“So I learned ecumenism at a very early age,” he added. “During car rides to soccer games, the guys would ask me, ‘Why do you worship Mary?’ and ‘Why do you wear a scapular?’ or whatever random questions I had to figure out answers to.”

The core of the Hamilton children’s education was daily Mass, usually at various times and locations.

“I admire the fact that Mom and Dad made it a priority,” said Deacon Hamilton.

They’d also pray a family rosary most evenings. The young Hamilton would occasionally try to sneak downstairs to play video games, but his parents would reel him back in.

“Dad would lead us in the rosary,” said Deacon Hamilton. “He’d fall asleep some of the time just because it was after dinner and a full day of work. He’d drift off and start mumbling, so we’d poke him, which we always thought was funny.”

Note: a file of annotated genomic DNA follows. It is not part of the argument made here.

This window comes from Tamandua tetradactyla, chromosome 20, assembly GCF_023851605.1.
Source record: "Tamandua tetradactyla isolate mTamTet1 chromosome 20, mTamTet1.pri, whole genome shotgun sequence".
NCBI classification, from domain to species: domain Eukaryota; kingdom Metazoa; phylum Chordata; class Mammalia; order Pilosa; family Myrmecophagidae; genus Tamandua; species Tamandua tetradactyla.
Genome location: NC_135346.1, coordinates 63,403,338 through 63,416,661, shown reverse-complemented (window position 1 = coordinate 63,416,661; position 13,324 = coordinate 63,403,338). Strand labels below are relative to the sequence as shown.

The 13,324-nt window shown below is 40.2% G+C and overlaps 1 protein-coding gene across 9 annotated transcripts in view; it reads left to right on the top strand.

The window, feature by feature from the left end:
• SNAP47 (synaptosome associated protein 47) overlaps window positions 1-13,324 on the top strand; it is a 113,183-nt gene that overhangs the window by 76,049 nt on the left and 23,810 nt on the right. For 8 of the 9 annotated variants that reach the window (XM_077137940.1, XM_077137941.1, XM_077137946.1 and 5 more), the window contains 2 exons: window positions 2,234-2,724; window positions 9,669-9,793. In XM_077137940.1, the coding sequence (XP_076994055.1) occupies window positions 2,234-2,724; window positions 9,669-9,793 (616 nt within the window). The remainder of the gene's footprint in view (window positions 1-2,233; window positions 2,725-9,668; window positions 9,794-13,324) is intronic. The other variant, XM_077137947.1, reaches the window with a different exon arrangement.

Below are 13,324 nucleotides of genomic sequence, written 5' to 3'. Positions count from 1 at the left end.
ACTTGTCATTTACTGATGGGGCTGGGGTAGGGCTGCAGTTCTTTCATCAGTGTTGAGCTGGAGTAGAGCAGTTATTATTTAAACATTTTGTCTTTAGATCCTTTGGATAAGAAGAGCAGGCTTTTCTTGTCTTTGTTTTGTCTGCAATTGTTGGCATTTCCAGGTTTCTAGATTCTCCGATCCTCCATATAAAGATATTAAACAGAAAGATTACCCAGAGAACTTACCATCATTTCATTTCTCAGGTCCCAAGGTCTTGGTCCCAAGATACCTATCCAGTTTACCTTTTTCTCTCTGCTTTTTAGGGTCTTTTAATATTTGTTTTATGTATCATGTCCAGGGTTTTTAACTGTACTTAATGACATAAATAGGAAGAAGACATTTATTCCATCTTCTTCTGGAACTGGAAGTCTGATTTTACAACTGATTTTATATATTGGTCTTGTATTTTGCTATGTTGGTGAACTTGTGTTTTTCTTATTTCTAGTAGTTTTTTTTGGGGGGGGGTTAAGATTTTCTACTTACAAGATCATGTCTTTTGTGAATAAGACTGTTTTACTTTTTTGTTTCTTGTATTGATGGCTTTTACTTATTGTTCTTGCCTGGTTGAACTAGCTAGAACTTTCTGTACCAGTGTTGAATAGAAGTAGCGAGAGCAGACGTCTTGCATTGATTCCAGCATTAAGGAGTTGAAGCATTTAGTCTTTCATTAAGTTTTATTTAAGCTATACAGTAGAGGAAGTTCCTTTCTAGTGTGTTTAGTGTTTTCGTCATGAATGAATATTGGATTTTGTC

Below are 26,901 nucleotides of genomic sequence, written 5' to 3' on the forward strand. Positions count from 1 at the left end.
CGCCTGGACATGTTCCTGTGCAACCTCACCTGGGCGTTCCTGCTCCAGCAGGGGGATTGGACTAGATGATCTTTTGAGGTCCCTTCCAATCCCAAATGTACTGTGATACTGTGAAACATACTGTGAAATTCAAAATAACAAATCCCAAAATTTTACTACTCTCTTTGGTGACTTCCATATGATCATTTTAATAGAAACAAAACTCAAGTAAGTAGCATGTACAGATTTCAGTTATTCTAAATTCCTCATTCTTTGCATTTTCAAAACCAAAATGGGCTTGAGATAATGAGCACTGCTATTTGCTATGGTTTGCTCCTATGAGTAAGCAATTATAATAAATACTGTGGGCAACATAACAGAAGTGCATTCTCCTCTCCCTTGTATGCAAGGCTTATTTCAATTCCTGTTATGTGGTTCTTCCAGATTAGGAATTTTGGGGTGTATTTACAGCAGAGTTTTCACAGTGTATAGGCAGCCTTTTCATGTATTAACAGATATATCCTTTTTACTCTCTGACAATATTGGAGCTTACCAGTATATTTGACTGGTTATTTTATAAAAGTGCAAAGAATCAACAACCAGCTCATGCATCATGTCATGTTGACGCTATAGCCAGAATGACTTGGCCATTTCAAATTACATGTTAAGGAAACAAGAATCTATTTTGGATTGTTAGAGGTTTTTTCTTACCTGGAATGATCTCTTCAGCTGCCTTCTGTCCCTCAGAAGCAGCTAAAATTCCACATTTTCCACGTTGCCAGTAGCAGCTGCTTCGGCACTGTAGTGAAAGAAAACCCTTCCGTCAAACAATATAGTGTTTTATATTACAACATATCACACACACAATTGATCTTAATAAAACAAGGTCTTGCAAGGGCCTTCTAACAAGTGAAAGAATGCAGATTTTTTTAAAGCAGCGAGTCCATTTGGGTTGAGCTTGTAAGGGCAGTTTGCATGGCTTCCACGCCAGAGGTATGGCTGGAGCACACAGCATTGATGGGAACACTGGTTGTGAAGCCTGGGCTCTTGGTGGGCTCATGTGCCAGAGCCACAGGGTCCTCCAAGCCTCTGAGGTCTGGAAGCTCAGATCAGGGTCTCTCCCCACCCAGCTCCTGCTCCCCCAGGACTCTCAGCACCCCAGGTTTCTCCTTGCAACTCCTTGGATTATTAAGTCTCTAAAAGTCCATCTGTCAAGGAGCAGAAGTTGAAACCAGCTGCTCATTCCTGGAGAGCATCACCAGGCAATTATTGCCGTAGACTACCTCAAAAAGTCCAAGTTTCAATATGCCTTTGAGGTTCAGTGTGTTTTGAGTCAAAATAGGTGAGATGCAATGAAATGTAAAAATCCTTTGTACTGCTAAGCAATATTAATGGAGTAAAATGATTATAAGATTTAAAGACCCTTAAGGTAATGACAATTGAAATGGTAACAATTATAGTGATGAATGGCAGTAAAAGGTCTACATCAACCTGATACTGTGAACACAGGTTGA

He loved to play soccer, and thought it would be awesome to grow up and play British professional soccer for 100,000 screaming fans.

That, however, didn’t seem likely.

So, during his senior year of high school and first year as a student at Allen County Community College, he worked on the computer help desk at the Veterans Affairs Health Revenue Center in Topeka.

“Mom and Dad during my senior year asked, ‘Have you thought about what you’re going to do?’” he said.

“You’ve got to start thinking about that,” they told him. “You make a decision soon.”

Thoughts of the priesthood had never really been in the forefront of his mind — but they’d never been banished either.

Occasionally, random parishioners would tell him, “I think you’d be a good priest.”

“My whole vocation story is a series of a lot of little steps,” he said. “I wanted a dramatic moment where God would give me a definitive signal, and there wasn’t one.

“Which was why I felt it took more trust, and I often doubted.”

The VA office was next to Most Pure Heart of Mary Church, and Deacon Hamilton would often stop by there after work to sit before the Blessed Sacrament in the adoration chapel for 10 or 15 minutes.